Foreclosures and default notices, which deluged California and the Bay Area just a few years ago, have now slowed to a trickle as the economy and the housing market stabilize.
Rising home prices, increased job creation and government foreclosure-prevention efforts caused mortgage distress to plummet in the Bay Area and California in the third quarter, a real estate service reported Tuesday.
“We are getting close to normal, to the extent we can define normal in a boom-bust state,” said Andrew LePage, an analyst with San Diego’s DataQuick, which produced the report. “Assuming the economic recovery stays on track, this is the final mop-up stage of the foreclosure mess – with the caveat that there are still thousands of distressed cases in limbo.”
In the nine-county Bay Area, a total of 1,035 homes and condos were sold at foreclosure auctions in July, August and September, about a third of the 3,224 foreclosures at the same time last year, according to DataQuick. At the height of the housing crisis, in the second quarter of 2008, the number of Bay Area foreclosures – 12,093 – was more than tenfold higher.
Statewide, the 8,030 foreclosures in the third quarter likewise were about a third of last year’s number.
Default notices, the first step in the foreclosure process, also fell dramatically.
In the Bay Area, lenders sent 2,776 notices of default in the third quarter, down 62 percent from the same time last year. Default notices for the region peaked at 19,983 in the second quarter of 2009.
Statewide, the 20,314 default notices were down 59 percent from a year earlier.
Home price surge
While a range of factors are wiping out foreclosures, the robust surge in home prices has made the biggest difference this year, LePage said. “Far fewer people are underwater,” he said. “That gives them options; they can sell, refinance or get some family help. Their situations don’t seem as hopeless.” Even people who still owe more than their home is worth aren’t as deep in the hole, so it’s less likely they will walk away from their homes. “If, a few years back, you were 40 percent underwater and now you’re maybe 5 to 10 percent underwater, you are more likely to hang in there, as there’s light at the end of the tunnel,” LePage said.
There are still lingering concerns. Many distressed homeowners have mortgage modifications, in which lenders reduced their monthly payments. Whether they can meet those obligations, whether lenders will make the changes permanent and whether other struggling homeowners can get their payments reduced, are all factors that remain up in the air.
“We don’t know what the outcome will be for those thousands of properties,” LePage said. “But the shadow inventory (potential future foreclosures) is nowhere near what it was three or four years ago. Could we see a large wave of foreclosure activity reminiscent of the one we just went though? Even in the worst-case scenario, that does not seem likely.”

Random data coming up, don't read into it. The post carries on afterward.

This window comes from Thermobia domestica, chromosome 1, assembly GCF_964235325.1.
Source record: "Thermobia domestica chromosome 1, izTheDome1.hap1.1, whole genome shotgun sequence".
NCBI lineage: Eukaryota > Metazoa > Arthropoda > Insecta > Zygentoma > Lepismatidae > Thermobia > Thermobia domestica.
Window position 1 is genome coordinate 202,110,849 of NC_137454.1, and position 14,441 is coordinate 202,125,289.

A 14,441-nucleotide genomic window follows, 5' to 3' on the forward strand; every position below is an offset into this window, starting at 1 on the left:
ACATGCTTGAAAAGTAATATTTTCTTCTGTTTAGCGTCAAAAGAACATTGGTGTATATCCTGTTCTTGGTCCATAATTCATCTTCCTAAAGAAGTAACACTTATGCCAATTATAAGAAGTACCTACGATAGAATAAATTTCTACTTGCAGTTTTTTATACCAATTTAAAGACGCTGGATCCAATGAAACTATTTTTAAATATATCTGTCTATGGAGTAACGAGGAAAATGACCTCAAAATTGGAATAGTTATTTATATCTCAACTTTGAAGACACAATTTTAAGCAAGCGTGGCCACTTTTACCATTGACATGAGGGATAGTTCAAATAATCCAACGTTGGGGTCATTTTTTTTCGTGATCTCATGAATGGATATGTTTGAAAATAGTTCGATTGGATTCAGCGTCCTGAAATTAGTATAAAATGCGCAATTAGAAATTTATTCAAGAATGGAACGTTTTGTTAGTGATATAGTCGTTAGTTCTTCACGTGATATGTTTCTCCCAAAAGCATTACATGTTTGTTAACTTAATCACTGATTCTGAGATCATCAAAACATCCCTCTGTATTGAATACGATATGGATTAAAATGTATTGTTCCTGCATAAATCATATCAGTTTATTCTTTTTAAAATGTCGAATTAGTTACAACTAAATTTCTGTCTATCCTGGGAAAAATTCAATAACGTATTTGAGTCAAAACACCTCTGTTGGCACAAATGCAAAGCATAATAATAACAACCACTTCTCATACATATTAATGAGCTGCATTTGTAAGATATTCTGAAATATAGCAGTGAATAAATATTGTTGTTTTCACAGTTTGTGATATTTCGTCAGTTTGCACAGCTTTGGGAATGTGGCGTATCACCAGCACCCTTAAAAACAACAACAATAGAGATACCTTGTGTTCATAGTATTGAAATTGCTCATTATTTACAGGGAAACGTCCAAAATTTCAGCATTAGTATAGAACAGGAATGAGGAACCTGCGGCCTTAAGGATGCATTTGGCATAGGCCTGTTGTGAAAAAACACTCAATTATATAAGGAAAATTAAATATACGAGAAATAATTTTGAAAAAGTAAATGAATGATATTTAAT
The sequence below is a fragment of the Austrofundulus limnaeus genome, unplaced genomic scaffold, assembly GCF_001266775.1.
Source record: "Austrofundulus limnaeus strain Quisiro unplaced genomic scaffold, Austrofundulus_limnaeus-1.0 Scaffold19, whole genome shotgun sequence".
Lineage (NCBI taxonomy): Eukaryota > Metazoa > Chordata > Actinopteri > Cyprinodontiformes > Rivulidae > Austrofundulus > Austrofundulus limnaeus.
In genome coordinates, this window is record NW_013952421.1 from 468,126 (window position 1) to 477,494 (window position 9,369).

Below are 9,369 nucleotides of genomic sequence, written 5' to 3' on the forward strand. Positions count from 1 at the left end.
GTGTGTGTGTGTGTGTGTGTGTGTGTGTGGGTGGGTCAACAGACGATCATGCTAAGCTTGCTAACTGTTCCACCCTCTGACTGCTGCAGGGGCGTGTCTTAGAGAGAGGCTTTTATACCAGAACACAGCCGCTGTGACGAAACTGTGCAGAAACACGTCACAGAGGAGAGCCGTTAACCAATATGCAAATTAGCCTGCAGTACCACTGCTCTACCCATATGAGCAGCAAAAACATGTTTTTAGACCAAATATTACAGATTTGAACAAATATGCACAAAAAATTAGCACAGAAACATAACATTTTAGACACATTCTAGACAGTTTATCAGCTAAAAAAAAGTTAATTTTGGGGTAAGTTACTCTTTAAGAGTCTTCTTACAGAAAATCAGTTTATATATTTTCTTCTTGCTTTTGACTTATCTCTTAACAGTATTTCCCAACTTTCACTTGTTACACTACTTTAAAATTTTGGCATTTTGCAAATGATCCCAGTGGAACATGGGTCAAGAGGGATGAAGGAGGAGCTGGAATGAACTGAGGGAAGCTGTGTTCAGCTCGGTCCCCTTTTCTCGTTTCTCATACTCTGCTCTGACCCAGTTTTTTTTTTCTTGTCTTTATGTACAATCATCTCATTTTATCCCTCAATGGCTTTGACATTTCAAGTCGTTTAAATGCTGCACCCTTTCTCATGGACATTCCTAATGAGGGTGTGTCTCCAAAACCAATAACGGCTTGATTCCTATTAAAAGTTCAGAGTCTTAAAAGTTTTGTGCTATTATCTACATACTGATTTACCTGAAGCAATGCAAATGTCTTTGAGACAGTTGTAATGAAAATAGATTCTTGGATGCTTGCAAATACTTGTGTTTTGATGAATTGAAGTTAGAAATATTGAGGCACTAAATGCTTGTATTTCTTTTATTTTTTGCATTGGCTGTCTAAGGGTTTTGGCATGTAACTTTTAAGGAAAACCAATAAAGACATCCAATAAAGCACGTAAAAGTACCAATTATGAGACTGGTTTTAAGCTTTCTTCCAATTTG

Counselors who help struggling homeowners said the change is palpable.
“We see about half as many” new clients this year compared with last, said Katrina Vizinau, coordinator of the Restoring Ownership Opportunities Together program at the Community Housing Development Corp. of North Richmond, which works in Contra Costa, Alameda and Solano counties.
The most common circumstances are either people who have been rejected by their servicer for a loan modification after several months of applying, or people who have a modification but can no longer afford even the reduced payment, she said.
Earl and Lorna Phillips of San Francisco are among homeowners still struggling to hang on. The couple have an adjustable-rate mortgage on their Richmond District home with escalating payments that they find unaffordable.
After Earl Phillips, a school bus driver, had two bouts of serious illness, they fell behind on the mortgage and property taxes. Separately, their loan servicer misplaced some payments when it merged with their previous bank and charged them late fees and penalties, he said.
While they caught up on payments, their efforts to get a loan modification have been fruitless, Phillips said. But their situation also crystallizes the change in types of distress.
Equity but bad credit
Their home is worth $950,000; they owe $650,000, meaning they have substantial equity. Phillips said they cannot refinance because their credit was so tarnished by the late payments.
“Everyone tells me, because you’re not underwater and you have equity, the bank feels you should just sell your house,” he said. The couple make ends meet by sharing their house with their son, his wife and three children.
Gale Rosboro of San Francisco also has an adjustable-rate mortgage that allowed her to make minimum payments that didn’t cover the interest due and instead increased her principal owed. Such negative amortization loans, which tripped up many homeowners, are no longer offered.
Rosboro said her mortgage debt started at $409,000 seven years ago but because she made the minimum payments, it now has hit $609,000, while her house is worth about $650,000. The monthly amount owed has risen continuously.
“I haven’t missed a payment, but I’m always behind,” she said. “I haven’t sent the September payment yet, for instance, because you have 30 days. “She’s been turned down for a loan modification numerous times, despite having stable income from her job teaching literacy and ESL at the San Bruno County Jail. Rosboro said she wants to hang on to the house for the sake of her three daughters. “I hope they won’t have to struggle like I did,” she said.